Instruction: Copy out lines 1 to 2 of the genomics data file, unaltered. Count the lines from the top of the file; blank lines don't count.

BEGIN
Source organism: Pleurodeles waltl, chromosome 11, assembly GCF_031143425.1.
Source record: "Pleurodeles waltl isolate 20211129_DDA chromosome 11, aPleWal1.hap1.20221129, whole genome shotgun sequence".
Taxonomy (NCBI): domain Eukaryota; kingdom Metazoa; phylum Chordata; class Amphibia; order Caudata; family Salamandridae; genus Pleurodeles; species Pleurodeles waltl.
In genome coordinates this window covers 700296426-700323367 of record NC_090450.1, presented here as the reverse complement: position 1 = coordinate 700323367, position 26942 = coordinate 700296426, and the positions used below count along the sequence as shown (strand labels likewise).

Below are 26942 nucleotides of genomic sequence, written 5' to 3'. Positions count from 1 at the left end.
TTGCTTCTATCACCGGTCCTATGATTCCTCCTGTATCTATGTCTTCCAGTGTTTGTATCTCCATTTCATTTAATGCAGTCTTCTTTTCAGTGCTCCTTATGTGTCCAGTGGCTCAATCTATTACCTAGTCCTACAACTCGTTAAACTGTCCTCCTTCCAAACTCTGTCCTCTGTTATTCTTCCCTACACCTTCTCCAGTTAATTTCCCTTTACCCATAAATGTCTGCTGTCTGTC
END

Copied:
Source organism: Pleurodeles waltl, chromosome 11, assembly GCF_031143425.1.
Source record: "Pleurodeles waltl isolate 20211129_DDA chromosome 11, aPleWal1.hap1.20221129, whole genome shotgun sequence".